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Variable Speed Control of Brine Pumps

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  rev. 2008-11-25        

Existing Conditions

A brine solution is presently circulated under the arena floor by a xxx hp centrifugal pump.  The pump is sized to deliver the required cooling during extreme heat load conditions.

The brine flows are designed to maintain adequate ice sheet cooling during flooding and during warm weather.  Most of the time, however, the flows are much higher than is necessary.  The operation of the pump also transfers energy (heat) to the brine, resulting in further inefficiencies.

The refrigeration compressors are activated in sequence to control the temperature of the brine returning from the ice sheet.  This results in a relatively large swing in the ice surface temperature and a lower than required brine temperature set point under low load conditions.  In addition, brine temperature is not effective in responding to changes in load at the ice surface.

For example, the greatest refrigeration requirement occurs during and immediately after flooding.  However, the ice acts as an insulator, so that brine temperature does not show this added load for several minutes.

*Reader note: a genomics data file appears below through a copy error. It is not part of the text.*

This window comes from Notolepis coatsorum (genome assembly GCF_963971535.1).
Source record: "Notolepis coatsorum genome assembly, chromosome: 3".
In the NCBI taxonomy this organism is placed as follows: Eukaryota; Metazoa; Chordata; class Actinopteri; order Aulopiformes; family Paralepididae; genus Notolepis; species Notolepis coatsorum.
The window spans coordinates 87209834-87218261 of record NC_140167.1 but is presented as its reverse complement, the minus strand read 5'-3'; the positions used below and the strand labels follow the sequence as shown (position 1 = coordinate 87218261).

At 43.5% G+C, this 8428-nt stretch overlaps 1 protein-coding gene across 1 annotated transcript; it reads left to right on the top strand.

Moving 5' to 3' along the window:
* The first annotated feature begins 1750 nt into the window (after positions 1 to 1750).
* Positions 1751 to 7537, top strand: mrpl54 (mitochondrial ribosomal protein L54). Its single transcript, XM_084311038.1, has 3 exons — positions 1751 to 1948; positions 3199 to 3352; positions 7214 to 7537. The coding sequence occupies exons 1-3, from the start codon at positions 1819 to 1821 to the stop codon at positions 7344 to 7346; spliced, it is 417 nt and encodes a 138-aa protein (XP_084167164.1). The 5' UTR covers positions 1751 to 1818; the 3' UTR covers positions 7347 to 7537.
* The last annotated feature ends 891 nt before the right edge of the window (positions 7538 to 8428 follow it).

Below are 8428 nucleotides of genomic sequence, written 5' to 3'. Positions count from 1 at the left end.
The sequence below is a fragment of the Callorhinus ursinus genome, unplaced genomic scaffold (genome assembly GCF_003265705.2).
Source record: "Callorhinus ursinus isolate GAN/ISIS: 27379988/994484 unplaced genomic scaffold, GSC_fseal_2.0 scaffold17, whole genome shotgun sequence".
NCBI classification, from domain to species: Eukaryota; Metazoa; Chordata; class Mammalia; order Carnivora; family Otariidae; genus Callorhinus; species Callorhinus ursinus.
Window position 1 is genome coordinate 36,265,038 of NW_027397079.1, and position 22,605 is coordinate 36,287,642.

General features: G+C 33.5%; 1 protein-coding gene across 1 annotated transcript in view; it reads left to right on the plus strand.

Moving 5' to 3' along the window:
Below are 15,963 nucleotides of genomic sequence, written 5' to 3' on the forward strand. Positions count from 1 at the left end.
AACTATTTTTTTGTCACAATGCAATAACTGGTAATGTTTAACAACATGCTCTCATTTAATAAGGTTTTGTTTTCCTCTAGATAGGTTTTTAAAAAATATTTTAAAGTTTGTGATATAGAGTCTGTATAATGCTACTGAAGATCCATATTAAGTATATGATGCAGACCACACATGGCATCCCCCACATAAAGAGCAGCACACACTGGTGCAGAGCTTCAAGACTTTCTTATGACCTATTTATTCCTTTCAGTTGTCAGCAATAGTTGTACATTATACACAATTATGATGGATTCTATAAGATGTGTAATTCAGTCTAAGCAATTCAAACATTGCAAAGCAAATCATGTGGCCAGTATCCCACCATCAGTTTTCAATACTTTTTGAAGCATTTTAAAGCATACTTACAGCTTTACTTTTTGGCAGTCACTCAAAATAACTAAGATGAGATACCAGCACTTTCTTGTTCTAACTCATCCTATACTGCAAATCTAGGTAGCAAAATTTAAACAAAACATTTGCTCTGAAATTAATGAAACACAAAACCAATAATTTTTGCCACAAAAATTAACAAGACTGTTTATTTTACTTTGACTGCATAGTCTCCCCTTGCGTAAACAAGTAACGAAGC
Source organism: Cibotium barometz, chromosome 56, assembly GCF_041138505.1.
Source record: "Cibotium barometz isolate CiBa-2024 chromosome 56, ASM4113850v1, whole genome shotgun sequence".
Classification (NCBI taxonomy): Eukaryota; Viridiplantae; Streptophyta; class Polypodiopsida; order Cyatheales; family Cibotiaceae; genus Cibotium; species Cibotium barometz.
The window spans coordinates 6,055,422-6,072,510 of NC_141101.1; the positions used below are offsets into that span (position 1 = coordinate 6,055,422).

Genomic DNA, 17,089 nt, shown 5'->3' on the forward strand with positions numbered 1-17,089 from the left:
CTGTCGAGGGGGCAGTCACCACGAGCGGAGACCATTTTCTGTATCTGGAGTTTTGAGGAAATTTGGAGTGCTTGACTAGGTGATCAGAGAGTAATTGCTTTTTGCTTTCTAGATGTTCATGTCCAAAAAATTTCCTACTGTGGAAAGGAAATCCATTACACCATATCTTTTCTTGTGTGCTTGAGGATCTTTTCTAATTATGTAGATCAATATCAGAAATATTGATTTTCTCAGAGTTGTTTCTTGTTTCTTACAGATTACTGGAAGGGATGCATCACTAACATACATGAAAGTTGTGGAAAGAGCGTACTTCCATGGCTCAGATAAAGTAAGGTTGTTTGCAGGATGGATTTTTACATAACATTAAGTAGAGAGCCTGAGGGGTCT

Retrofit Conditions

We recommend installing a variable speed drive on the brine pump and controlling the brine flow based on ice temperature and an occupancy schedule.  This will reduce the required pump energy and the required refrigeration plant energy, allowing brine flow to match partial load conditions.

We recommend installing an infrared temperature sensor mounted on the ceiling to provide the control feedback for ice surface temperature. Because these temperature sensing methods are more reflective of the ice surface condition than brine temperature, they will allow the brine pump and refrigeration plant to react more quickly to floods, and thus reduce the swing in ice temperature.

This in turn allows the average ice surface temperature to be raised, further reducing the load on the refrigeration plant.

The refrigeration compressors should be locked out below a minimum brine pump speed, since evaporator heat transfer drops off quickly with laminar flow in the evaporator tubes.  With very low evaporator heat transfer, the refrigeration plant operation could become unstable, with surging and short cycling of the compressors.

Some experimentation will be required to determine this speed setting.  Once determined, the minimum speed setting should be entered at the VFD panel rather than in the controller.

Further Benefits




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